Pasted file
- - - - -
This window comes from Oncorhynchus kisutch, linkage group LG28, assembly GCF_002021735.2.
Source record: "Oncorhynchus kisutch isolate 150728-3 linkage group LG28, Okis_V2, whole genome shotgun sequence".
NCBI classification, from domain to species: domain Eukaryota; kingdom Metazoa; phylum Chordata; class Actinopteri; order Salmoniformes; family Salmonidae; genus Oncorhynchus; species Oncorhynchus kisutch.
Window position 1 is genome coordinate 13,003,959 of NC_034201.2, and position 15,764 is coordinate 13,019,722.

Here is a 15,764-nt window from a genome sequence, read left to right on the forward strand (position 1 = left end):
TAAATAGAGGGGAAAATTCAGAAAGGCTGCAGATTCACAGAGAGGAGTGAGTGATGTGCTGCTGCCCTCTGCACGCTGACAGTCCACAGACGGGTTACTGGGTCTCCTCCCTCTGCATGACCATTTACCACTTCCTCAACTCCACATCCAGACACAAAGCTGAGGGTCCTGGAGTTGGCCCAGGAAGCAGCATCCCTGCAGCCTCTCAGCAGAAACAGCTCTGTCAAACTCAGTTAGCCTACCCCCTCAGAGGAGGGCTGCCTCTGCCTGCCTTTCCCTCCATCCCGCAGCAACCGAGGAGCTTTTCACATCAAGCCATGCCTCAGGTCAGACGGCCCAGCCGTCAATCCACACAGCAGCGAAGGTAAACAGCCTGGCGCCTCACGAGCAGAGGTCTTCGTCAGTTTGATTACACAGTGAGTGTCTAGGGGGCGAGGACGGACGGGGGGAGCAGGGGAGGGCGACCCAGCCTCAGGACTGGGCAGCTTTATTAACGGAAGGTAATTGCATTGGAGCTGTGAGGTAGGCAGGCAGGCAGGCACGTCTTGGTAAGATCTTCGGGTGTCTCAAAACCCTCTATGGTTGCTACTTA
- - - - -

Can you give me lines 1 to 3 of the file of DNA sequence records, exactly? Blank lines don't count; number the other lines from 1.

This window comes from Oncorhynchus kisutch, linkage group LG28, assembly GCF_002021735.2.
Source record: "Oncorhynchus kisutch isolate 150728-3 linkage group LG28, Okis_V2, whole genome shotgun sequence".
NCBI classification, from domain to species: domain Eukaryota; kingdom Metazoa; phylum Chordata; class Actinopteri; order Salmoniformes; family Salmonidae; genus Oncorhynchus; species Oncorhynchus kisutch.